ADA and Section 508 Compliance
This section addresses how FCS kisok/touchpad functions and features relate to the Americans with Disabilities Act (ADA) and Section 508 of the U.S. Rehabilitation Act, more specifically with respect to subsection 1194.25 “Self-Contained, Closed Products”. FCS kisok/touchpad solutions support these requirements to the maximum extent possible. It must be noted, however, that web and locally stored content supplied by others and presented via the kisok/touchpad/display must be formatted in compliance with Section 508 standards to take proper advantage of the FCS accessibility features. A completed Section 508 Compliance
There are several requirements with regard to the physical dimensions of the hardware, including the physical accessibility of the operable controls (forward reach and side reach). For wall-mounted units located in potential corridors, there are also maximum horizontal protrusion and the minimum/maximum height above the ground.
Current ADA and Section 508 guidance requires that the height of the “operable control” (with respect to kisok/touchpads with keyboards, the height of the keyboard; with respect to touchscreen kisok/touchpads without keyboards, the highest point on the touchscreen where user selections are made) shall be 48” maximum and 15” minimum above the floor and 10” or less from the accessible vertical plane. All FCS kisok/touchpads and interactive displays fully comply with this physical accessibility requirement. For kisok/touchpads equipped with a rugged keyboard and/or trackball, the input device is always located below 48”. For standard kisok/touchpads without a keyboard or trackball, the midway section of the touchscreen monitor is always at or below 48”. For non-standard kisok/touchpads without a rugged keyboard or trackball — for example large format monitors used for directory applications — using just the lower portion of the screen for user controls might cause an inconvenience to non-seated users. In these instances, the FCS Virtual Touchpad control solves the problem by allowing seated users to access the entire screen using an onscreen “virtual touchpad” at the bottom of the screen (see below).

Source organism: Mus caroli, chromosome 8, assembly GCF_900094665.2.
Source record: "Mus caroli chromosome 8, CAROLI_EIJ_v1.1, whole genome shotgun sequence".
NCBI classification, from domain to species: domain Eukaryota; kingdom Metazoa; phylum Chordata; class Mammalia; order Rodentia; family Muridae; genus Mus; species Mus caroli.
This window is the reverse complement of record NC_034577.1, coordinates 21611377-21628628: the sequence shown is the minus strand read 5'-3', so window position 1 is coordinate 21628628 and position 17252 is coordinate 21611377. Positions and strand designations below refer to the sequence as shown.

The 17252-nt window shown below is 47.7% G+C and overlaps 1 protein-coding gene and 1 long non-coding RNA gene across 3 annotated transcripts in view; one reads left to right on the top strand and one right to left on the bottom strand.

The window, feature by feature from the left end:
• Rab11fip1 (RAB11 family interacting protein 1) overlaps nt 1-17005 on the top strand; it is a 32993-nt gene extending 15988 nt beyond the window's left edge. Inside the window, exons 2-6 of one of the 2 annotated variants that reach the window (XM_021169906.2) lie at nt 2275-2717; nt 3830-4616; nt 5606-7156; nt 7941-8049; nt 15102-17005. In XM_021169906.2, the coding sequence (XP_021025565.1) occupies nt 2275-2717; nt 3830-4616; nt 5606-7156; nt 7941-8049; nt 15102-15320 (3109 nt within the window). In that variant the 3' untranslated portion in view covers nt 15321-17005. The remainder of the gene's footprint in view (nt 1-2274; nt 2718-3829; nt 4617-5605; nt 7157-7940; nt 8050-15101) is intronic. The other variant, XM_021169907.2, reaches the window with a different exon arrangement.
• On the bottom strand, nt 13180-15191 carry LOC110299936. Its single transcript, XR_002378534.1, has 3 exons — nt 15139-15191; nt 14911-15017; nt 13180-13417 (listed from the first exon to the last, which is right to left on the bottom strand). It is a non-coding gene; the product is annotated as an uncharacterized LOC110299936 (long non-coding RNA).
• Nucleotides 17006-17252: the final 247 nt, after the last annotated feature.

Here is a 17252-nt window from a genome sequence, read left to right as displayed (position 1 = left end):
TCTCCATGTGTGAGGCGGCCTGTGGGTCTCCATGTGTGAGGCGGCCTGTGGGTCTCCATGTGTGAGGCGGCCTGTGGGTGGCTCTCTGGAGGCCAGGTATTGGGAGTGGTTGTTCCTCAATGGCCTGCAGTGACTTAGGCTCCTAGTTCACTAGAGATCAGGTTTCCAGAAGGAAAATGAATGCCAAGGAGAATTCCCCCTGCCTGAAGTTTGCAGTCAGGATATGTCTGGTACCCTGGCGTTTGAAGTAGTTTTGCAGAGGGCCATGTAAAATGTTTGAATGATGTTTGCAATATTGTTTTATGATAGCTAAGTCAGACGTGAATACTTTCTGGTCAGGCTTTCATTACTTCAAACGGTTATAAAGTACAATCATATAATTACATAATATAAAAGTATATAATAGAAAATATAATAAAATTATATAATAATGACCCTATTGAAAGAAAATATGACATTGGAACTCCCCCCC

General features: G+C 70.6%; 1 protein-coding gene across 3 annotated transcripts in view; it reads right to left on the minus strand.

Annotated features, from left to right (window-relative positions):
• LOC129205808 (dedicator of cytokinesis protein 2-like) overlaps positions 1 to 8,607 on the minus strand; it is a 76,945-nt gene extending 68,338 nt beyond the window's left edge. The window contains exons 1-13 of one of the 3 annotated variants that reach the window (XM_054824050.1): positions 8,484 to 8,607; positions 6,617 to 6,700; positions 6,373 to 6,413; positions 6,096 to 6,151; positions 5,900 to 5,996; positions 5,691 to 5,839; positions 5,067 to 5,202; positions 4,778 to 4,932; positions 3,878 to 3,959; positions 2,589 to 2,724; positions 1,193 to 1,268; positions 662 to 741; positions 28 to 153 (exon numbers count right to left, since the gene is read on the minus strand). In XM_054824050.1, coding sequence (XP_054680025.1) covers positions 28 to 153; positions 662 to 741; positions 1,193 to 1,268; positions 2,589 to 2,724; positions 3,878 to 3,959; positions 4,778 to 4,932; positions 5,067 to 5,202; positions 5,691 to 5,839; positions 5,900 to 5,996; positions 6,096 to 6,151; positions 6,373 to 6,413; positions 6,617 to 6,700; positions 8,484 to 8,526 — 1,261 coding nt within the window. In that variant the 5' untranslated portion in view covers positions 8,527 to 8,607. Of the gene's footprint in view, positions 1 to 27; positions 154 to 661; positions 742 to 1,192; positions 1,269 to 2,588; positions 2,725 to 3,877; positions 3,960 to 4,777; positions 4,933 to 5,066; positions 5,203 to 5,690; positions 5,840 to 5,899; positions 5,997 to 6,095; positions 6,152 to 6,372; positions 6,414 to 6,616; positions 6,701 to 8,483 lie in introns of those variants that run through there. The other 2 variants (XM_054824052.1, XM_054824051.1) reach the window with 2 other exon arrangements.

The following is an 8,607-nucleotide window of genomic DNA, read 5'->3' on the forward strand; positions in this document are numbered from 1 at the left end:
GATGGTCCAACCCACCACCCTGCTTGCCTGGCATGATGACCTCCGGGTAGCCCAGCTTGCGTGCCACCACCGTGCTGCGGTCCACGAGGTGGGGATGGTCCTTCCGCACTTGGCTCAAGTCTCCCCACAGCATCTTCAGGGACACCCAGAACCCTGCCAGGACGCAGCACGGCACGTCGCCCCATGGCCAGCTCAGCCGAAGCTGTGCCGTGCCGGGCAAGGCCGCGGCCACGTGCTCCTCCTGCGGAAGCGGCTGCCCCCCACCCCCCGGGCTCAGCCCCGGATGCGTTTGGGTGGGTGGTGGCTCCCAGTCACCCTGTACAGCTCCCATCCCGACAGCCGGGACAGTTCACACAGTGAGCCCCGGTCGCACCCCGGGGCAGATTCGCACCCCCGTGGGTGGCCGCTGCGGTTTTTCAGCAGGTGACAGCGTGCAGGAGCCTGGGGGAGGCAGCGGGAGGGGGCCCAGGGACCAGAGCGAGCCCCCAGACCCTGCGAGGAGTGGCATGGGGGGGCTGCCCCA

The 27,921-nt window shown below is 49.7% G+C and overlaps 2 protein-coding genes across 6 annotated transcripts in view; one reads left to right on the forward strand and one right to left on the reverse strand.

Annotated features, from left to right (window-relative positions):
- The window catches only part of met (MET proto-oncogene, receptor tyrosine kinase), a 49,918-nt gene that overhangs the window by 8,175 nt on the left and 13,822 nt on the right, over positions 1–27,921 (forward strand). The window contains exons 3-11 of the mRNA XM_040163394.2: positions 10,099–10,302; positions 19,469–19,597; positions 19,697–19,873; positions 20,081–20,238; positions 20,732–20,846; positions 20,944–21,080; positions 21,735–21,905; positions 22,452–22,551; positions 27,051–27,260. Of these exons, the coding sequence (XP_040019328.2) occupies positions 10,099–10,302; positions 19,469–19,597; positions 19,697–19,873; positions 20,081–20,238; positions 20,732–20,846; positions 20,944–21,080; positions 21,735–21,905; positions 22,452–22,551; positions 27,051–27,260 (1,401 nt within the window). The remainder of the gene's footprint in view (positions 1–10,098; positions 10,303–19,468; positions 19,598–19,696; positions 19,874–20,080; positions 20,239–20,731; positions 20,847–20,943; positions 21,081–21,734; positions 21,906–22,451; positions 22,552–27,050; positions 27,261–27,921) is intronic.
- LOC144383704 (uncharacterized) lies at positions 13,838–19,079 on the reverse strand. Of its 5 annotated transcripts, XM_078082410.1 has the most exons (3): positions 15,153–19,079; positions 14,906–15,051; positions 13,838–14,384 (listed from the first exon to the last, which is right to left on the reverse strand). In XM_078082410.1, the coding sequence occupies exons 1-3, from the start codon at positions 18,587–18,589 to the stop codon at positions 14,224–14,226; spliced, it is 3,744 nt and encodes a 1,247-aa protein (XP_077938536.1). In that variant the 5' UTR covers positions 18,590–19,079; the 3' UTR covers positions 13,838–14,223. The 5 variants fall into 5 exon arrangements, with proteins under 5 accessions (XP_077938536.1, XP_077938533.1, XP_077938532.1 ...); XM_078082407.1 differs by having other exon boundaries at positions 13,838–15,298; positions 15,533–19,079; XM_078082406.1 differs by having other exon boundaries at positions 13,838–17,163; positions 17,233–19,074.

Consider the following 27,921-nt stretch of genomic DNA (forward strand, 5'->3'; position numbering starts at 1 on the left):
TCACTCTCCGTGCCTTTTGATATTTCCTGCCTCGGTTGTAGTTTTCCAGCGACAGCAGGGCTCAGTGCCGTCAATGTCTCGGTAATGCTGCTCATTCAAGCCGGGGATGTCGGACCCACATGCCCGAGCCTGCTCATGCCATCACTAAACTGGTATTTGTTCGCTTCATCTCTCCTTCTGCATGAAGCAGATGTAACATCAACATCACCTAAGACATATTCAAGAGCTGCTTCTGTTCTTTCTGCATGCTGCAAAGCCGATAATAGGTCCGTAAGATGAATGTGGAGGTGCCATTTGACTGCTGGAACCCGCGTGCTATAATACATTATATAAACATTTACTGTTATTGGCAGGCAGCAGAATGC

Virtual Touch Pad
FCS kisok/touchpad software includes a special control that allows seated users to access the entire screen using an onscreen “virtual touchpad” at the bottom of the screen. Like a physical touchpad found on laptops, the virtual touchpad is a pointing device that can translate the motion and position of a user’s fingers as a substitute for a mouse. A small area at the bottom of the touchscreen is repurposed to form the surface area of the touchpad.
As a function of the FCS software and screen layout, all GUI content is designed to be easily readable. This readability is supported by the use of appropriate font colors and sizes, proper spacing of text and user selection elements, and good general design and use of color.